Serum prohepcidin concentrations at birth and 1 month after birth in premature infants

Junko Kitajima, Shouichi Ohga, Tadamune Kinjo, Masayuki Ochiai, Yasushi Takahata, Satoshi Honjo, Toshiro Hara

Research output: Contribution to journalArticlepeer-review

8 Citations (Scopus)


Background: Premature newborns are vulnerable to iron imbalance, although the iron homeostasis during the perinatal period remains unclear. To clarify the iron metabolism of premature infants, we measured serum prohepcidin concentrations of preterm infants, and analyzed the association with iron parameters.Methods: Seventy-one (61 preterm and 10 term) infants were enrolled for the study, that had no underlying diseases including asphyxia, bleedings, infection, and anomalies. Serum concentrations of prohepcidin at birth and 1 month after birth were determined by enzyme-linked immunosorbent assay.Results: Prohepcidin levels at birth but not 1 month postnatal age positively correlated with gestational age (correlation coefficient [CC]:0.334, P-=-0.005) and birth weight (CC: 0.367, P-=-0.002). The levels at birth of preterm infants (median: 29.93-ng/ml, range: 4.0-110.6) were lower than those of full-term infants, and increased thereafter. On the other hand, the levels in small-for-gestational age infants were not associated with gestational age or birth weight. Prohepcidin levels at birth correlated positively with red cell counts (CC-=-0.487, P-=-0.025), unsaturated iron binding capacity (CC-=-0.755, P-=-0.001), total protein (CC-=-0.624, P-=-0.005), and serum albumin levels (CC-=-0.500, P-=-0.025), and negatively with serum iron levels (CC-=--0.688, P-=-0.003), but not ferritin levels. Multivariate analyses indicated that prohepcidin levels at birth were lower in infants with pregnancy-induced hypertension (P-=-0.03) or premature rupture of membrane (P-=-0.01).Conclusions: Prohepcidin production was physiologically low at birth of preterm infants according to the gestational age, and the levels might be susceptible to the in utero stress. The postnatal increase might reflect the maturation and/or adaptation of iron homeostasis.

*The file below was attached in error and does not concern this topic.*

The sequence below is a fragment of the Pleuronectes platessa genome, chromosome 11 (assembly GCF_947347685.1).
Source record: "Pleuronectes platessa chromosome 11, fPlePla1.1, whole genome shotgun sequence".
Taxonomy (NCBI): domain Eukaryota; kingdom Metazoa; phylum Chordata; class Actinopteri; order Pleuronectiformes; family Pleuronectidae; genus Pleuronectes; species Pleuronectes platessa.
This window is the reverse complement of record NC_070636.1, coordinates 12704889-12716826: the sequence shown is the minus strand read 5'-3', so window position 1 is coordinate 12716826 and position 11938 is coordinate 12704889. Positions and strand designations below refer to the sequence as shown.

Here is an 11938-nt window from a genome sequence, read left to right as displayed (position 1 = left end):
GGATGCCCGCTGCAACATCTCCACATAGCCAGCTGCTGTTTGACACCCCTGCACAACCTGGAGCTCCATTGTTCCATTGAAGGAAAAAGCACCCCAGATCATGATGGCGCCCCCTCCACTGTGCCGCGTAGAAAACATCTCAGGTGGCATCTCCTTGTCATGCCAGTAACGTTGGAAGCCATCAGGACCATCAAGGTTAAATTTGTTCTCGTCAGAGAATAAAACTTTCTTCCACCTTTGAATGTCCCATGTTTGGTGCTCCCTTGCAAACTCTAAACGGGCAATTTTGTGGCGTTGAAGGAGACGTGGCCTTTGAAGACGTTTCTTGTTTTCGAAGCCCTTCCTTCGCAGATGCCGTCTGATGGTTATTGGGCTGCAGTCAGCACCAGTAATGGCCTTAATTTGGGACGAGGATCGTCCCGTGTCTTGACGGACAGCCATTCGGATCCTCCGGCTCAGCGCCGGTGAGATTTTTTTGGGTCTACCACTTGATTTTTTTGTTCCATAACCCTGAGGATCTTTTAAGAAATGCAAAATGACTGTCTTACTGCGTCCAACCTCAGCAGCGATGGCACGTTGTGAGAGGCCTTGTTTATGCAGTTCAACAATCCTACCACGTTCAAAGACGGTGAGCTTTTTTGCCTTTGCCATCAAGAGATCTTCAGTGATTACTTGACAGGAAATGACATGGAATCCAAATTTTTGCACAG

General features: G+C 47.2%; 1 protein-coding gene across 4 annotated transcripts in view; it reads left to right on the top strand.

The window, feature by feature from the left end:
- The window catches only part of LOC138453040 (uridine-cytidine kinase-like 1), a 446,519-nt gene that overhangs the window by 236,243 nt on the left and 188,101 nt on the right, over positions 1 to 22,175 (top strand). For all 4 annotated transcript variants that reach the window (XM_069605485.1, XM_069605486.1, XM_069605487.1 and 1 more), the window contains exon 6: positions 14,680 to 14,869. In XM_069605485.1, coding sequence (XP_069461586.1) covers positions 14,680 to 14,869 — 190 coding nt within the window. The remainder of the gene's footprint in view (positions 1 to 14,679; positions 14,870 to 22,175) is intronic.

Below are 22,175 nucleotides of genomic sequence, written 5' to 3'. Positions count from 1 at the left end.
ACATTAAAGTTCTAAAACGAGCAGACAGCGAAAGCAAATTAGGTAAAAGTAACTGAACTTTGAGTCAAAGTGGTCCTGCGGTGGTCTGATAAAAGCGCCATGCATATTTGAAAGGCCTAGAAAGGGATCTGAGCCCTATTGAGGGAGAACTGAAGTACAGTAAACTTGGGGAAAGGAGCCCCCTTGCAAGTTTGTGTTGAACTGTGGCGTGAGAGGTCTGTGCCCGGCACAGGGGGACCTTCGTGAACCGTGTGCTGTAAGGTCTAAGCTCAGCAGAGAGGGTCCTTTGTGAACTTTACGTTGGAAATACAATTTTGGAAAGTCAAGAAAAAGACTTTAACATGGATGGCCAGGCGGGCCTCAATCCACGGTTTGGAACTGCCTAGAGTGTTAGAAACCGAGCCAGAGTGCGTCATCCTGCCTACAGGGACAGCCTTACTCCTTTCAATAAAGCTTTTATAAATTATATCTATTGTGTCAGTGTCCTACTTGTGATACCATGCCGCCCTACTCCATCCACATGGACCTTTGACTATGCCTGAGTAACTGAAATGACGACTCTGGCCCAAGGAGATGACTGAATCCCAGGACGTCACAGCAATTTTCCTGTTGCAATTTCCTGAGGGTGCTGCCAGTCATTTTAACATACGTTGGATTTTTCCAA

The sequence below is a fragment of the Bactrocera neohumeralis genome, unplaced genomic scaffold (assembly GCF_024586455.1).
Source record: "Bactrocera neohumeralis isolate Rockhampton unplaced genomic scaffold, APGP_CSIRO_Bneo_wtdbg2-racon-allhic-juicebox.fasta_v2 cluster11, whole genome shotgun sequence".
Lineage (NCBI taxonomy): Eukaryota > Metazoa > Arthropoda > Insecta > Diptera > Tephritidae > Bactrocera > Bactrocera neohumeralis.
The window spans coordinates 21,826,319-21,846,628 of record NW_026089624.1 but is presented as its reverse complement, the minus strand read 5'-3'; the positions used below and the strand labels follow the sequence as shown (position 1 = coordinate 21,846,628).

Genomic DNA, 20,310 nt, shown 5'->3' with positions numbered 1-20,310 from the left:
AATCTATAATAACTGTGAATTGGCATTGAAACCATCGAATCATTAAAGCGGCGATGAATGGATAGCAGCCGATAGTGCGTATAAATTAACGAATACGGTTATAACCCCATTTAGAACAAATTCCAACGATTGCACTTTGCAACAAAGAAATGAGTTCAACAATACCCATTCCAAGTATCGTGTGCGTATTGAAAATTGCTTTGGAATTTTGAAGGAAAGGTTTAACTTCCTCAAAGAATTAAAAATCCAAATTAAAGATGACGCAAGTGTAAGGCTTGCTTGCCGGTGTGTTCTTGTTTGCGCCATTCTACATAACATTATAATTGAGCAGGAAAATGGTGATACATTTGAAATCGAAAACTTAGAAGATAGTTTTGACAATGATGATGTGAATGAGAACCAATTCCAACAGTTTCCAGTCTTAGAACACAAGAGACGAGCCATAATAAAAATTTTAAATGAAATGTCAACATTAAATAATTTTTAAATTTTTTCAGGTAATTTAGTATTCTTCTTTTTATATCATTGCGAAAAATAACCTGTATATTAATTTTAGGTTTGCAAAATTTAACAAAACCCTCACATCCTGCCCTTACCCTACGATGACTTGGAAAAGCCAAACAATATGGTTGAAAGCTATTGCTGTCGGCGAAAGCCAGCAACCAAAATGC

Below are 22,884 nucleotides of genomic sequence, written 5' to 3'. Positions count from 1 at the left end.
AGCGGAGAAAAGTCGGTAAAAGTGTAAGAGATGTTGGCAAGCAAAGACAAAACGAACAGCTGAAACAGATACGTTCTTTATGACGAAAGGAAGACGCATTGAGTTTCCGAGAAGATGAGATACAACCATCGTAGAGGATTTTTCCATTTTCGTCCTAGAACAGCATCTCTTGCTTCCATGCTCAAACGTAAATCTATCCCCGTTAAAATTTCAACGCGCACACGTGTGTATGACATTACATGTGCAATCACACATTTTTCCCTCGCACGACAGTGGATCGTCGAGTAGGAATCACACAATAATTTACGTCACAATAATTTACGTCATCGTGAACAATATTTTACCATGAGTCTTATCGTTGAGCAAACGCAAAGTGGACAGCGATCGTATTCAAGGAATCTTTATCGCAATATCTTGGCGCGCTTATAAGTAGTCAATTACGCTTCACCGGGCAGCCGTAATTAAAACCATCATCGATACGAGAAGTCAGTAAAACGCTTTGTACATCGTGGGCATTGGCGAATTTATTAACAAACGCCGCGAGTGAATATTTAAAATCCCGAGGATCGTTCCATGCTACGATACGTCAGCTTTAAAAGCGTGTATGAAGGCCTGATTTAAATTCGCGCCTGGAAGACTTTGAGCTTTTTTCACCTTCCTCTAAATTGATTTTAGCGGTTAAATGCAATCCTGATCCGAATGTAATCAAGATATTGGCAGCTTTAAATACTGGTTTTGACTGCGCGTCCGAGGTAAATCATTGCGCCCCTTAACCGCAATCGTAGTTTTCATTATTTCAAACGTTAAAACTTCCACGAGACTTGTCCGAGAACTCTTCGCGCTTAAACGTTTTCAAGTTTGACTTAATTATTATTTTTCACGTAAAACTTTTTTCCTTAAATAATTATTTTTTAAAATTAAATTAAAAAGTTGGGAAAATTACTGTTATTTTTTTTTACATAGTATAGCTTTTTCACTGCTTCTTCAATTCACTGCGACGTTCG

Original languageEnglish
Pages (from-to)267-272
Number of pages6
JournalPediatric Blood and Cancer
Issue number2
Publication statusPublished - Feb 2011

All Science Journal Classification (ASJC) codes

  • Pediatrics, Perinatology, and Child Health
  • Hematology
  • Oncology


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